But the evangelicals usually are not "woke" fanatics, so where is that evangelical yearning for a despotic king like Hillary to take them to the kingdom of heaven where all racists, misogynists, anti-transgenderists, anti-gay evil monsters are instantly and forever blacklisted from media and education and jobs and cast in the outer darkness to gnash their teeth?


January 24, 2021



Cases   ( 25,702,125)
Deaths   ( 429,490)


Cases   ( 10,668,356)
Deaths   ( 153,503)


Cases   ( 3,647,463)
Deaths   ( 97,939)


Cases   ( 3,053,617)
Deaths   ( 73,049)


Cases   ( 2,147,740)
Deaths   ( 52,777)


Cases   ( 1,752,347)
Deaths   ( 149,084)


Cases   ( 747,383)
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Cases   ( 88,991)
Deaths   ( 4,635)


January 24, 2021

Coronavirus   (Deaths per million)

UK   ( 1,438)
US   ( 1,293)
Mexico   ( 1,149)
France   ( 1,118)

Germany   ( 629)
Canada   ( 503)
India   ( 111)
China   ( 3)

Notice the ratios of deaths to coronavirus cases are 8.5%, 2.7% and 2.4% for Mexico, the United Kingdom and France respectively.


Ben Friedman's thesis contradicts the Easterlin Paradox.

The 1930s is an exception. The 2020 US election also debunks Friedman's claim.

The 1970s were very free and tolerant of self-expression than now.

Friedman is wrong.


@rsm. 2020 election and more generally the periods preceding and following it are arguably reflective of enhanced levels of both racism/intolerance and contempt of democracy. It's a bit contrived to only look at the result of that election don't you think?

Not sure about Friedman 're easterlin...but surely there's a difference between rising incomes that all participate equally in sharing of gains and on the other hand rising inequality where some amass fabulous wealth whilst others can only look on with a mix of envy and resentment.


January 26, 2021



Cases   ( 3,689,746)
Deaths   ( 100,162)

Deaths per million   ( 1,471)


Cases   ( 2,163,113)
Deaths   ( 54,390)

Deaths per million   ( 648)


The problem with Friedman's analysis is that it starts from an assumption: more is better. Higher growth is better because people have more money. The flaw in Friedman's reasoning is that growth is not ergodic, and more money doesn't buy happiness anyway. Swing bands enjoyed ergodicity-defying success in the 1930s and their music created a more tolerant society despite depressed overall GDP growth. The distorted political measure of GDP was irrelevant. Same as now: protestors on the left, perhaps with more time because of high unemployment, made a lot of noise before the election calling for more racial tolerance. And yes, the left's embrace of censorship represents a concomitant rise in intolerance.

Things are much more complicated then the simple story Dillow and Friedman want to tell, that growth is good for tolerance. The problem is that measurements of growth should include error bars that are so wide, you can tell any story you like about growth and tolerance. Friedman's is just one shakily-reasoned tall tale.


The flaw in Friedman's reasoning is that growth is not ergodic...

[ I got me and ergodic and me are better. Why not try to write clearly? ]


January 27, 2021



Cases   ( 3,715,054)
Deaths   ( 101,887)

Deaths per million   ( 1,496)


Cases   ( 2,179,679)
Deaths   ( 55,358)

Deaths per million   ( 660)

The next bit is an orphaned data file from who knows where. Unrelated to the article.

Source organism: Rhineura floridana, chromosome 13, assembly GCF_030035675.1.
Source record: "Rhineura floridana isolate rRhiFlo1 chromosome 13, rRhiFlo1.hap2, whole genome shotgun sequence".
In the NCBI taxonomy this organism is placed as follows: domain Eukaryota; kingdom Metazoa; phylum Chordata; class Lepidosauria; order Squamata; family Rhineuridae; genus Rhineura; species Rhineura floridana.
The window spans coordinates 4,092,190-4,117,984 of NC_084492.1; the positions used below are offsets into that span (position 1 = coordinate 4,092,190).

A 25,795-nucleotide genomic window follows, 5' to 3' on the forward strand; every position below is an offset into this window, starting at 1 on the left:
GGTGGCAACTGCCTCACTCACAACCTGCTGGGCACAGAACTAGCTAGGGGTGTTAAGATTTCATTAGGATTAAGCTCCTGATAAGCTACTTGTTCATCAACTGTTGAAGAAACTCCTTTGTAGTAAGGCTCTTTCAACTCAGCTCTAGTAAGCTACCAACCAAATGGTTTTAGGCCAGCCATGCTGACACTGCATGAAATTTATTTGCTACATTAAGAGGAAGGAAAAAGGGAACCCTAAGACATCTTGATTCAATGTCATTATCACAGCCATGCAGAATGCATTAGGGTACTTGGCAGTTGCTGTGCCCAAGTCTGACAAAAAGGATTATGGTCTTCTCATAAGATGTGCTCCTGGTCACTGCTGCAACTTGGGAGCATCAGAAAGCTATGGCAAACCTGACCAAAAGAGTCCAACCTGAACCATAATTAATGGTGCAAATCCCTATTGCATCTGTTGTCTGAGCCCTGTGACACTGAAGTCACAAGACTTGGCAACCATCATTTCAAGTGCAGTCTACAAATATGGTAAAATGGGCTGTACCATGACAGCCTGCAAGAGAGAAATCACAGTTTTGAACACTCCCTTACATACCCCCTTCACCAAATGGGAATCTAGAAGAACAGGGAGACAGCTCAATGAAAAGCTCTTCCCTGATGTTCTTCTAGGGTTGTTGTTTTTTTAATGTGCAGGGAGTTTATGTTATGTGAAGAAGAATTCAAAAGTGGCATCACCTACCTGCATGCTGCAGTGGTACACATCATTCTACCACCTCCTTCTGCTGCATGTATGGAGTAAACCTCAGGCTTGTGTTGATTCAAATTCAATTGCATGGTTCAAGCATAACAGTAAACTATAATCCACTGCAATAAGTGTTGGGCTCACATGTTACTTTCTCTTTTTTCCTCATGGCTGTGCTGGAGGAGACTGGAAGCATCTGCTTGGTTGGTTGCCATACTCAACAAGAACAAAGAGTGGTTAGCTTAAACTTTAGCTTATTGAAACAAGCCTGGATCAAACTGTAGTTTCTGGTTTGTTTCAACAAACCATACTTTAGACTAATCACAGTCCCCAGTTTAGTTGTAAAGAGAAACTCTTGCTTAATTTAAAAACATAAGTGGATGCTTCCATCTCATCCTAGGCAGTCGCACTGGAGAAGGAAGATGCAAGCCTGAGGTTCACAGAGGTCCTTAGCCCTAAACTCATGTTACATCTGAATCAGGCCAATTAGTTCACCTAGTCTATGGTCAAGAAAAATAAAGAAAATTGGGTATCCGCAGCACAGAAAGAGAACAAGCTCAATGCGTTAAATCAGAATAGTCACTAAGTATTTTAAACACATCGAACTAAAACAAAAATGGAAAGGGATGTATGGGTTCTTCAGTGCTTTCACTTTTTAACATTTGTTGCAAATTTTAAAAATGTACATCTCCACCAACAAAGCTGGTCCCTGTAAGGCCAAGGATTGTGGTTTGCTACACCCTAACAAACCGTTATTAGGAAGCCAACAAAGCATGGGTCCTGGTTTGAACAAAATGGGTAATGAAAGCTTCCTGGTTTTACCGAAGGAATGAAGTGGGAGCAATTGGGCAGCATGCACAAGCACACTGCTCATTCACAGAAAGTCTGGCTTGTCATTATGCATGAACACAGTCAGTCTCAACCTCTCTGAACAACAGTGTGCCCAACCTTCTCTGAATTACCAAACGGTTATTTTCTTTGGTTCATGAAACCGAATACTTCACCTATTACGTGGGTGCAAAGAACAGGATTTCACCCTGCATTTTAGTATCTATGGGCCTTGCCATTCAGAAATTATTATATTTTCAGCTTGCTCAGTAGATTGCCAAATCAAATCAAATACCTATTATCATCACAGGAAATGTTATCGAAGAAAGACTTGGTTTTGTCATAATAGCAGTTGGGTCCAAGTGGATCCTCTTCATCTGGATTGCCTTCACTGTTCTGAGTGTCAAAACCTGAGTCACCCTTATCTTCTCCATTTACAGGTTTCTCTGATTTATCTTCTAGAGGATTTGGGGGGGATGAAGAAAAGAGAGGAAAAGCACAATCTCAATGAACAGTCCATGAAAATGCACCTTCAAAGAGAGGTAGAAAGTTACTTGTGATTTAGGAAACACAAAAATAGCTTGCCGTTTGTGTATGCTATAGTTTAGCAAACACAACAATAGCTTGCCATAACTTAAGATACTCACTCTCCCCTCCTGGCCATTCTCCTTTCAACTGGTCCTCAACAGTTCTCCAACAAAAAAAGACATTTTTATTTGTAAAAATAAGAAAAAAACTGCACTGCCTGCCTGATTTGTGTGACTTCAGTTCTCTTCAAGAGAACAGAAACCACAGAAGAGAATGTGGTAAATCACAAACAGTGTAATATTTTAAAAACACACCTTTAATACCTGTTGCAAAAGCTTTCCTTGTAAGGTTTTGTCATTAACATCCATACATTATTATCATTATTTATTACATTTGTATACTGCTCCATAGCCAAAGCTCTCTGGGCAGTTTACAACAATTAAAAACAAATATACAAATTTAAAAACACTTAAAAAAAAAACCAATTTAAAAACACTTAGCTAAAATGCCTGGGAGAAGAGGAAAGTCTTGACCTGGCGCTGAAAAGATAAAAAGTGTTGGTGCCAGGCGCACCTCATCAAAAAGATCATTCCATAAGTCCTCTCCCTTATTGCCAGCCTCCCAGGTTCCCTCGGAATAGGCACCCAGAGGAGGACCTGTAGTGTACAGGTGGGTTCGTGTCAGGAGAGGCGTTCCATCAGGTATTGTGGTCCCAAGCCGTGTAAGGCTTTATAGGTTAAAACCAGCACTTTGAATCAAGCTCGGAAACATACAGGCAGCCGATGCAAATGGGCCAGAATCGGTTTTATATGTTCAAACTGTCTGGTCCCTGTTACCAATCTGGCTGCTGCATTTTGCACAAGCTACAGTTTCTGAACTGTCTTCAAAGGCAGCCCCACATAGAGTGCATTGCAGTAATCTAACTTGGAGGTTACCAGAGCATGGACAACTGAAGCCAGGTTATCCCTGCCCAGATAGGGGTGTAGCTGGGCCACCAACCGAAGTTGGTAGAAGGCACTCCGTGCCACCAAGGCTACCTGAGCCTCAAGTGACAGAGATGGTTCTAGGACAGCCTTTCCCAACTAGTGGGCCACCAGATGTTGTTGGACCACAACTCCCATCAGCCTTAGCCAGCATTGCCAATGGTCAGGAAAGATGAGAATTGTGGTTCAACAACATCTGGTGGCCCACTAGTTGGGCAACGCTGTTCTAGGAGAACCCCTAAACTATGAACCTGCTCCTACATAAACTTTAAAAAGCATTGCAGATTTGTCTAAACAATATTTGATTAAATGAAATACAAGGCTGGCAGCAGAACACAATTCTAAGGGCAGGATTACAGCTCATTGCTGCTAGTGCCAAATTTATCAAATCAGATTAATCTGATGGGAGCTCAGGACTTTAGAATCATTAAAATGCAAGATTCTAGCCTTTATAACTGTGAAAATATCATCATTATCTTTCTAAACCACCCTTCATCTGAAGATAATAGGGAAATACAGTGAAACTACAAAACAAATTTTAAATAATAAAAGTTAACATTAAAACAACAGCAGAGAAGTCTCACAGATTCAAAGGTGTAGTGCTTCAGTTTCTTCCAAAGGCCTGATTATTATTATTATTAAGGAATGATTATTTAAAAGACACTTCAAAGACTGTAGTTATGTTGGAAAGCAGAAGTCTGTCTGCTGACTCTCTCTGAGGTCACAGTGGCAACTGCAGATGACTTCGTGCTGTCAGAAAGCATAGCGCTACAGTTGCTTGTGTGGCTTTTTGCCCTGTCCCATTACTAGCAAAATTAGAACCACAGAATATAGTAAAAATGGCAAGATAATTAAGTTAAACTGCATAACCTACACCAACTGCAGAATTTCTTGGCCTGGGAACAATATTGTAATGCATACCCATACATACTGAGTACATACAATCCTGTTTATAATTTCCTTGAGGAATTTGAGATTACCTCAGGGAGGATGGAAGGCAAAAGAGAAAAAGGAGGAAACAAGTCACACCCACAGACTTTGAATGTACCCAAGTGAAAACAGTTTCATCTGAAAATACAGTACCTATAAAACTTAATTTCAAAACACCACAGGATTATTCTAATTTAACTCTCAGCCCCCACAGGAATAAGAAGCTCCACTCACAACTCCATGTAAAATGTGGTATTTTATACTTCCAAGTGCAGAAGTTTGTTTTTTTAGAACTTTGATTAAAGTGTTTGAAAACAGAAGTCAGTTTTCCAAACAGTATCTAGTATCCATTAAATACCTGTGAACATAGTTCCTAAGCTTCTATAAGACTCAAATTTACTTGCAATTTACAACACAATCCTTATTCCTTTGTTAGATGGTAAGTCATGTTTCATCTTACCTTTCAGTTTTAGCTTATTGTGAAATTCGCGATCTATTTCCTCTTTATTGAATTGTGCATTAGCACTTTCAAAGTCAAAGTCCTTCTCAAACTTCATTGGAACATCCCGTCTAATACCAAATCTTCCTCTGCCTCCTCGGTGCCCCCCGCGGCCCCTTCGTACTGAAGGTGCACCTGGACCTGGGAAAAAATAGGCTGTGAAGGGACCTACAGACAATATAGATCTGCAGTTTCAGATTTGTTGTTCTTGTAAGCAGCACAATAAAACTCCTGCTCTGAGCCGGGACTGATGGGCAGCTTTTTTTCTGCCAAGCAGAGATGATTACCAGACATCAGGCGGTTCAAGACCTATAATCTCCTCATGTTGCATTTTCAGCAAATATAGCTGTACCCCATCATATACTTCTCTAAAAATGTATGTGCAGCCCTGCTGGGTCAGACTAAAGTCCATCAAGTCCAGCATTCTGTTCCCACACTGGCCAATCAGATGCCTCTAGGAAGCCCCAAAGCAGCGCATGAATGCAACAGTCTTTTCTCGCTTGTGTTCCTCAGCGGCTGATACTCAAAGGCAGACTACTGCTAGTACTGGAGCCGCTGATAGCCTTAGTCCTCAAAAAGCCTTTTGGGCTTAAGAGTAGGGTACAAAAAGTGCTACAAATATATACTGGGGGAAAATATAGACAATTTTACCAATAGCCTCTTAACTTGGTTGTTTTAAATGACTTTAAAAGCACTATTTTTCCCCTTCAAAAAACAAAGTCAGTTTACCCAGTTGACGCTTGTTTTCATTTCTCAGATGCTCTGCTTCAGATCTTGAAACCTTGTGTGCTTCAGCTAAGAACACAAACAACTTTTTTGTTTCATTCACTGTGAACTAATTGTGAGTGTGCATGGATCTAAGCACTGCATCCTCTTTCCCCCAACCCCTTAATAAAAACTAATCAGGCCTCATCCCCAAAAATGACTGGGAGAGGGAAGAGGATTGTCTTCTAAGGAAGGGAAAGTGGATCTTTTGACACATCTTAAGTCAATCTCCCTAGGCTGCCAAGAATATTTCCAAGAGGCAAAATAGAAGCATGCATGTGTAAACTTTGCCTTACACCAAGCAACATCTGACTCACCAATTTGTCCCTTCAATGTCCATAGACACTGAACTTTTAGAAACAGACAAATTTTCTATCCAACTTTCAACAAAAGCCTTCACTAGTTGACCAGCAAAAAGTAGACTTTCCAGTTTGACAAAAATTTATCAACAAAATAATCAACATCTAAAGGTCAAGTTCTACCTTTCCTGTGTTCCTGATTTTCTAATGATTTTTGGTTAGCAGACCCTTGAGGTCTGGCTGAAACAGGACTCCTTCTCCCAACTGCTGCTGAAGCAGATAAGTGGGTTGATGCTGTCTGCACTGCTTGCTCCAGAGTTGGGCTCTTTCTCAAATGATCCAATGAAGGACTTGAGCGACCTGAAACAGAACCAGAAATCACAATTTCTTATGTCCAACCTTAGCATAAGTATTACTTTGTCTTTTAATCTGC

[ Impossibly saddening. ]

Big Nose

Debt, Govt Debt.

Sorry tldr;

It is just #newmoney made to look like debt because of the ways BONDS work. They were introduced to whitewash slaving money.

It is very handy way of telling who is the patsy in the room.

They believe it to be real debt.

#newmoney under 'the people's democratic control. It is what they fear. No profit.

Try flowcharting the path of #newmoney to were the point where taxes are paid.


Ergodicity means everyone experiences the same GDP growth. This is clearly wrong, but Dillow assumes it even though he should know better. See Ole B. Peters on why GDP is not ergodic: my fortunes can tank even as the economy is reported to grow. In the 2000s the economy was hot but I did not benefit. Friedman simply ignores my individual experiences when he assumes growth applies uniformly across the population. He cherry-picks his examples to make his tall tale sound plausible. I tell a different tale based on my personal experience, but that simply gets thrown out due to the ergodicity assumption. Dillow elsewhere criticizes ergodicity in economics, but here he blindly slips back to it when claiming growth is related to tolerance. He's telling himself a s9tory in his head and deletes my experience because it doesn't fit his little story. This microfoundation is treated as if it does not exist. I don't count for Dillow or Friedman. They would be happier if I silently disappeared.


Ergodicity means everyone experiences the same GDP growth....

[ Thank you for the explanation, since the definition did not help. This helps me understand the argument. ]


A question I am becoming increasingly troubled by is, how long will it take for per capita GDP in Britain to reach the level of 2007 again? After Brexit, increasingly distancing the country from trade with China because Britain cannot get over being a colonial empire strikes me as terribly harmful for Britain.


@rsm. Still appears fairly uncontroversial to me that marked disparities and divergence in growth of income will fuel resentment which may manifest in intolerance or disdain for outsiders, which may be migrants or ethnic minorities. Whats important is not neccessarily plain vanilla real GDP but divergences of income and wealth between a small number of individuals and the rest of society. The sort of into!erance and resentment exploited by the likes of a Mussolini, a Peron, a Farage or Donald Trump takes place against such a background.

However this will be more pronounced in an environment of low or falling growth in aggregate GDP than in one where GDP is rising more strongly.


Still appears fairly uncontroversial to me that marked disparities and divergence in growth of income will fuel resentment...

[ I would add abuse and misery to resentment. I think this basic to what social democracy is about. Why then are the British willing to be led away from social democracy? ]